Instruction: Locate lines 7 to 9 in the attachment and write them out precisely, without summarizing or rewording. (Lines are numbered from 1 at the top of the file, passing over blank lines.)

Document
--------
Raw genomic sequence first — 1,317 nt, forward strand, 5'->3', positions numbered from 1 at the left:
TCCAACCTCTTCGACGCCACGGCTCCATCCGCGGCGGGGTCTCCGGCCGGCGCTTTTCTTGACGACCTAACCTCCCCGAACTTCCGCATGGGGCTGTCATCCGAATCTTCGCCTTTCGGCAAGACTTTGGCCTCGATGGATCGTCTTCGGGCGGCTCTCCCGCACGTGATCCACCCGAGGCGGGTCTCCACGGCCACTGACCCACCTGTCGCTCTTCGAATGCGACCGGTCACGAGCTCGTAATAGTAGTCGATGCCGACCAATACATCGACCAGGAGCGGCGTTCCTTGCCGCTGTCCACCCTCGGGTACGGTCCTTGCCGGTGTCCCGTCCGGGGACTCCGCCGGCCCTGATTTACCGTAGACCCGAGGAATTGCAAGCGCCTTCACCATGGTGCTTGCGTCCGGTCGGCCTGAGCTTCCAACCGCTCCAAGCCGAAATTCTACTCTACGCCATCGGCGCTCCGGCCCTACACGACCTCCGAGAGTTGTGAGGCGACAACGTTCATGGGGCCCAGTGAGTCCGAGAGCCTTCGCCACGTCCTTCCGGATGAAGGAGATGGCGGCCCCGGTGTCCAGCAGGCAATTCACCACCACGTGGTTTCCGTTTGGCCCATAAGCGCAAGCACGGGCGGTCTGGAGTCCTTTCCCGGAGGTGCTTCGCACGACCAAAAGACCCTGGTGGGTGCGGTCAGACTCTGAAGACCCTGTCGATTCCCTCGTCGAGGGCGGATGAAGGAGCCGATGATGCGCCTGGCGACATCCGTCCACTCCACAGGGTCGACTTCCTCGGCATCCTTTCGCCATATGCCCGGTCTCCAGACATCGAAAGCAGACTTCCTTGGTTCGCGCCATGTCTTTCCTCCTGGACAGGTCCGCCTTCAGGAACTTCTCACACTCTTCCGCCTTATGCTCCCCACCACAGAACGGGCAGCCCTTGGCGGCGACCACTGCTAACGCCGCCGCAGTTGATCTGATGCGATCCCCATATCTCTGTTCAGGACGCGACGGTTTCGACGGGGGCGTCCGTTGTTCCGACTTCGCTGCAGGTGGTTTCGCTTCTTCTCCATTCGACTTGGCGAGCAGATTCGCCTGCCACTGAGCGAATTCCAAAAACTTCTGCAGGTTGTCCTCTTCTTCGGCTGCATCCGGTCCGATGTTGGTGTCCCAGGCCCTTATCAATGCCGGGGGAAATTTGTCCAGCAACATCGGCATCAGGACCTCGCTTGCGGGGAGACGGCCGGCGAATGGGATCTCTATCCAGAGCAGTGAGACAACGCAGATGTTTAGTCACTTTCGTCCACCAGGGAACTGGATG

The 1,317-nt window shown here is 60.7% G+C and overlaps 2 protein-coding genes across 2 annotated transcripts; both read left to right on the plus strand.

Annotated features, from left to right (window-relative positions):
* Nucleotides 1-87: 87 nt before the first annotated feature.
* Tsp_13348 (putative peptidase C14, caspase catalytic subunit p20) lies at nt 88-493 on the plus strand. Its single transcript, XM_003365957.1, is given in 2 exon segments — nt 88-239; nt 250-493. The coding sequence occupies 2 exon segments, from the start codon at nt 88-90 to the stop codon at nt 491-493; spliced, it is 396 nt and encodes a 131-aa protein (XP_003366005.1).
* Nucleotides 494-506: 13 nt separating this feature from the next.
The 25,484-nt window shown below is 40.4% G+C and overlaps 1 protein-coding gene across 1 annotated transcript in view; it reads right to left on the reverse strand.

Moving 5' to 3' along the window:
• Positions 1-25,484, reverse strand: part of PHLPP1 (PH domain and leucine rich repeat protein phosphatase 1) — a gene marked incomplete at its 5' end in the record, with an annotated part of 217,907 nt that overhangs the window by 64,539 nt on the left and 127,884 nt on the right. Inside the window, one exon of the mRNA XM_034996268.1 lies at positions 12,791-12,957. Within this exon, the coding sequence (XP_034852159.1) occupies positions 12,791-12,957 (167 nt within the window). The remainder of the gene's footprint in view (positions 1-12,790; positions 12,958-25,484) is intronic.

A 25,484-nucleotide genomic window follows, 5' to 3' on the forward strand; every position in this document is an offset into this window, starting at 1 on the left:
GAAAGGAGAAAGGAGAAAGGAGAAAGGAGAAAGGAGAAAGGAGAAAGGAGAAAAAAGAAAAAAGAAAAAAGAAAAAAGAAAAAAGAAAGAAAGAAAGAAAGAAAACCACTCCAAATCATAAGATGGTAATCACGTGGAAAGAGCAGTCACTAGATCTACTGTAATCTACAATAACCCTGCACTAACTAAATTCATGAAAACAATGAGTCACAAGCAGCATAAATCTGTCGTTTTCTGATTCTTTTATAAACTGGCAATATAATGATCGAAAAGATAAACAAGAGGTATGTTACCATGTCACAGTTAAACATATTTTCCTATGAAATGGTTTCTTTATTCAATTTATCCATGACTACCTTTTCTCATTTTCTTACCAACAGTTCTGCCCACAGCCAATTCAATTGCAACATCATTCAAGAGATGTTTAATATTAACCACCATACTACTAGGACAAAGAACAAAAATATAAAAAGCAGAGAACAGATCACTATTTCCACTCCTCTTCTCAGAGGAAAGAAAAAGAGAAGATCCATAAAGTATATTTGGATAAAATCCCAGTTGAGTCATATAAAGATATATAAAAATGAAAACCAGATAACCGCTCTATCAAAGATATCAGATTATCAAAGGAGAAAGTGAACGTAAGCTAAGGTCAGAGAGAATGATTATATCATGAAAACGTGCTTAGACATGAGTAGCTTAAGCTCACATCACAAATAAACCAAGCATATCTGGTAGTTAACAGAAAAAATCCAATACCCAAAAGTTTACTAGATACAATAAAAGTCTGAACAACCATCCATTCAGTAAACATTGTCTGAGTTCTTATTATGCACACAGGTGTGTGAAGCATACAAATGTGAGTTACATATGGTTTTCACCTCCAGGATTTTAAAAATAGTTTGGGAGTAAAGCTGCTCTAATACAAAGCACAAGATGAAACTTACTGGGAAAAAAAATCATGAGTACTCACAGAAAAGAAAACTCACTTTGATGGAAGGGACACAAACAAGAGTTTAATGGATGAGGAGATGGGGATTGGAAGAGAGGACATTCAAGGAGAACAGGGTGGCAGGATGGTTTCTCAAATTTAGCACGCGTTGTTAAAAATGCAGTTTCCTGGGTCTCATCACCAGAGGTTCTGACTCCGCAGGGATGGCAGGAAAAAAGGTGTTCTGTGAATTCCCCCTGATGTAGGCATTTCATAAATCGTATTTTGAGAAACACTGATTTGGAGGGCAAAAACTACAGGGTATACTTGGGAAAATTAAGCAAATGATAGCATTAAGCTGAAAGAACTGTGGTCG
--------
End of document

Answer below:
* Nucleotides 494-506: 13 nt separating this feature from the next.
The 25,484-nt window shown below is 40.4% G+C and overlaps 1 protein-coding gene across 1 annotated transcript in view; it reads right to left on the reverse strand.

Moving 5' to 3' along the window: